People say things move more slowly in situations like this, and they’re right. My mind watched the action in the microseconds that followed as if it were watching a movie in slow motion.

The instant I saw the pilot chute, my arms flew to my sides and I straightened my body into a head dive, bending ever so slightly at the hips. The verticality gave me increased speed, and the bend allowed my body to add first a little, then a blast of horizontal motion as my body became an efficient wing, sending me zipping past Chuck just in front of his colorful blossoming Para-Commander parachute.

I passed him going at over 150 miles per hour, or 220 feet per second. Given that speed, I doubt he saw the expression on my face. But if he had, he would have seen a look of sheer astonishment. Somehow I had reacted in microseconds to a situation that, had I actually had time to think about it, would have been much too complex for me to deal with.

And yet . . . I had dealt with it, and we both landed safely. It was as if, presented with a situation that required more than its usual ability to respond, my brain had become, for a moment, superpowered.

How had I done it? Over the course of my twenty-plus-year career in academic neurosurgery—of studying the brain, observing how it works, and operating on it—I have had plenty of opportunities to ponder this very question. I finally chalked it up to the fact that the brain is truly an extraordinary device: more extraordinary than we can even guess.

I realize now that the real answer to that question is much more profound. But I had to go through a complete metamorphosis of my life and worldview to glimpse that answer. This book is about the events that changed my mind on the matter. They convinced me that, as marvelous a mechanism as the brain is, it was not my brain that saved my life that day at all. What sprang into action the second Chuck’s chute started to open was another, much deeper part of me. A part that could move so fast because it was not stuck in time at all, the way the brain and body are.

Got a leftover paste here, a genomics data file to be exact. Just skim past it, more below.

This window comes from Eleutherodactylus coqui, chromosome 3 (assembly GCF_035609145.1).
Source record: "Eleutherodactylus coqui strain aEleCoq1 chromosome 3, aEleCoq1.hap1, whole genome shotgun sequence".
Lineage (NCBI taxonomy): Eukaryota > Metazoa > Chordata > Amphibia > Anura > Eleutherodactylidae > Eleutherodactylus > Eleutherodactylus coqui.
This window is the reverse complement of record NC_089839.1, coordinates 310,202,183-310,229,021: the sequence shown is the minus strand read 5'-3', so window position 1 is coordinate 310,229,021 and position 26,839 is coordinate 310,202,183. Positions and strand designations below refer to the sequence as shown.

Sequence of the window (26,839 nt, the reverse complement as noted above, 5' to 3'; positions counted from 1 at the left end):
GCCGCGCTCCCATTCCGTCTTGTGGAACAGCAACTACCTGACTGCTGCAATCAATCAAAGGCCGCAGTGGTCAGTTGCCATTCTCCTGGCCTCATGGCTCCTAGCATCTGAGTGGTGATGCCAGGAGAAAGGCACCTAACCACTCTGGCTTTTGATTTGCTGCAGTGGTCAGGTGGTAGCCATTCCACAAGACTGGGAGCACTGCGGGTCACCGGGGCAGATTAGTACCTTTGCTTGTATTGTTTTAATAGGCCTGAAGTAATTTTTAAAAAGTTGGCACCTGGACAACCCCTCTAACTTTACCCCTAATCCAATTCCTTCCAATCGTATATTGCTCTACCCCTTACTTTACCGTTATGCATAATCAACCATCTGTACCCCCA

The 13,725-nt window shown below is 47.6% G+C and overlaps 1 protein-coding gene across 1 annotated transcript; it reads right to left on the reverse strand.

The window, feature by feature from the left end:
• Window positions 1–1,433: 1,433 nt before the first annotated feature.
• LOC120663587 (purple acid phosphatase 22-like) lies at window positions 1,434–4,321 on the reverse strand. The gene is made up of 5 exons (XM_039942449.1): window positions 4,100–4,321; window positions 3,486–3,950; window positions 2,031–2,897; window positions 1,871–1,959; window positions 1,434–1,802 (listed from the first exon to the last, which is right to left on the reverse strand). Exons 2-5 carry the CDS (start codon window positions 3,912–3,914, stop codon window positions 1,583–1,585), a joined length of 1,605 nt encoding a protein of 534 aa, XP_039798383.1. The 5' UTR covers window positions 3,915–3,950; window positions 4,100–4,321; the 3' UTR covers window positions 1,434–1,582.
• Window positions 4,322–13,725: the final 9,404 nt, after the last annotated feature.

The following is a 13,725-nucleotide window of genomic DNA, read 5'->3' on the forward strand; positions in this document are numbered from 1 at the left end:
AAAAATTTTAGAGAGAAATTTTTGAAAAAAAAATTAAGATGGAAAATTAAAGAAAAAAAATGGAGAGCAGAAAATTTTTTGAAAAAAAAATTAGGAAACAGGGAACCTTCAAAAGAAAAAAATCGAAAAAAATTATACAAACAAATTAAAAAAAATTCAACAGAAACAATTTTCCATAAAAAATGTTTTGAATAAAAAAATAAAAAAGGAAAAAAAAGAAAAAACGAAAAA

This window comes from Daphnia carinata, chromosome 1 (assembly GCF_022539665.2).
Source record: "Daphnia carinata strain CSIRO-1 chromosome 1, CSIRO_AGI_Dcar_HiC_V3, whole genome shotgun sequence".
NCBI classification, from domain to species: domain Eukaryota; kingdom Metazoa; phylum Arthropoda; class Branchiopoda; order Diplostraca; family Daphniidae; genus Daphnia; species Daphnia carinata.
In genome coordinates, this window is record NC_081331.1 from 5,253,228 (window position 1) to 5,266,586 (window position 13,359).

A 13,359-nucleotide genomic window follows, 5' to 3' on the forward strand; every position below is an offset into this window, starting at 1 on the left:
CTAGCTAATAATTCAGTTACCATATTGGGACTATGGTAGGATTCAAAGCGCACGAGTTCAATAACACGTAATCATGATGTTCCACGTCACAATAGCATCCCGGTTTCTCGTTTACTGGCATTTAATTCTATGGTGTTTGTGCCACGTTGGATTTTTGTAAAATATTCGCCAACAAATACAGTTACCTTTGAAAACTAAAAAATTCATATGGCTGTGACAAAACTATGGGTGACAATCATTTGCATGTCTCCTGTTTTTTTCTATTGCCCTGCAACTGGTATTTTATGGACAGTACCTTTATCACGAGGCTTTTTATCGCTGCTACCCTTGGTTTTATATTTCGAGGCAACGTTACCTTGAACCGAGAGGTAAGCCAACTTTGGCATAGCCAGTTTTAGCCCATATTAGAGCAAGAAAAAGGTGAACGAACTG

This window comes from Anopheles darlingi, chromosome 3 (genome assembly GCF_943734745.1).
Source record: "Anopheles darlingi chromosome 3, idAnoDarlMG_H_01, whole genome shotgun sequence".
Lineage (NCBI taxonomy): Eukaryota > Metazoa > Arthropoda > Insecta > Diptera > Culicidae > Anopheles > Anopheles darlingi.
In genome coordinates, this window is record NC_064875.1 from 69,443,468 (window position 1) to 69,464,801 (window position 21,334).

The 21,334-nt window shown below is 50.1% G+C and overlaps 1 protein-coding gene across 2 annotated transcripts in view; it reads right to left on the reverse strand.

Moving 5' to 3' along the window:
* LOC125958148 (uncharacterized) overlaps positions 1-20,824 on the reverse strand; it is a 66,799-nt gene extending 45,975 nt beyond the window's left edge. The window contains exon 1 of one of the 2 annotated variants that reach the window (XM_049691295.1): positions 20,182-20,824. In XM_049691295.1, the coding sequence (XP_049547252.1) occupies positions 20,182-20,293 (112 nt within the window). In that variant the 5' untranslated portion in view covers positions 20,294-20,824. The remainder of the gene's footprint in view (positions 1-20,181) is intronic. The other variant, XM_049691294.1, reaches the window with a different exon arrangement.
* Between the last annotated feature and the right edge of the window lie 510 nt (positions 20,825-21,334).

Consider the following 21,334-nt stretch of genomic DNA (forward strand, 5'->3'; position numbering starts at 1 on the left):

This was the same part of me, in fact, that had made me so homesick for the skies as a kid. It’s not only the smartest part of us, but the deepest part as well, yet for most of my adult life I was unable to believe in it.

But I do believe now, and the pages that follow will tell you why.

I’m a neurosurgeon.

I graduated from the University of North Carolina at Chapel Hill in 1976 with a major in chemistry and earned my M.D. at Duke University Medical School in 1980. During my eleven years of medical school and residency training at Duke as well as Massachusetts General Hospital and Harvard, I focused on neuroendocrinology, the study of the interactions between the nervous system and the endocrine system—the series of glands that release the hormones that direct most of your body’s activities. I also spent two of those eleven years investigating how blood vessels in one area of the brain react pathologically when there is bleeding into it from an aneurysm—a syndrome known as cerebral vasospasm.

After completing a fellowship in cerebrovascular neurosurgery in Newcastle-Upon-Tyne in the United Kingdom, I spent fifteen years on the faculty of Harvard Medical School as an associate professor of surgery, with a specialization in neurosurgery. During those years I operated on countless patients, many of them with severe, life-threatening brain conditions.

Most of my research work involved the development of advanced technical procedures like stereotactic radiosurgery, a technique that allows surgeons to precisely guide beams of radiation to specific targets deep in the brain without affecting adjacent areas. I also helped develop magnetic resonance image–guided neurosurgical procedures instrumental in repairing hard-to-treat brain conditions like tumors and vascular disorders. During those years I also authored or coauthored more than 150 chapters and papers for peer-reviewed medical journals and presented my findings at more than two hundred medical conferences around the world.